A history of Great Western Railway's direct line from London to South Wales, from the early 1900s onwards. With a focus on those who worked the line, South Wales Direct Line - History and Working includes the 'Badminton' line route, and all the stations and junctions between Patchway and the Severn Tunnel - an ideal resource for anybody with an interest in this important British railway. Topics covered include how the line developed, from the opening of the London-Bristol line in 1841 to the building of the Severn Tunnel; duties of those who staffed the stations, signal boxes and goods yards;
the upgrade of 1975: how the South Wales Direct Line became the first dedicated high-speed (125mph) rail line and finally the future of the line: upgrading to high-speed electric trains in 2017. Route and station maps are included as well as hundreds of colour and black & white photographs.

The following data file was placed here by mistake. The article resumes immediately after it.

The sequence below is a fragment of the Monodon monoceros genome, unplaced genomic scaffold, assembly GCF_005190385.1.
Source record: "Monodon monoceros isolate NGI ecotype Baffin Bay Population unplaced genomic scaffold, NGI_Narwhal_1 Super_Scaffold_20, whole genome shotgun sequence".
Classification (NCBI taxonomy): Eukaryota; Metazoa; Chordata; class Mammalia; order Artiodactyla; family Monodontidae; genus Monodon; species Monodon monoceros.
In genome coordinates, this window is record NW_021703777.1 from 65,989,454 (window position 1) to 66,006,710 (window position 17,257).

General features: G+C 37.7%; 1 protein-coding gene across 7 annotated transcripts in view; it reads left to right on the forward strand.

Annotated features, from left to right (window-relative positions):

The South Wales Direct Line by P D Rendall
About the author
P D Rendall became a Mechanical Engineering apprentice for British Rail Engineering's Swindon works at the age of sixteen. After nine years in engineering he worked as a Signalman, rising to become Supervisor of the Bristol Panel signal box. He has an Honours degree in Social and Community History, and divides his time between work as a social historian and in the mental health sector. He is a published author on many subjects, from the 1970 Bristol resignalling to the North Somerset coalfield, and has appeared on local TV and radio.
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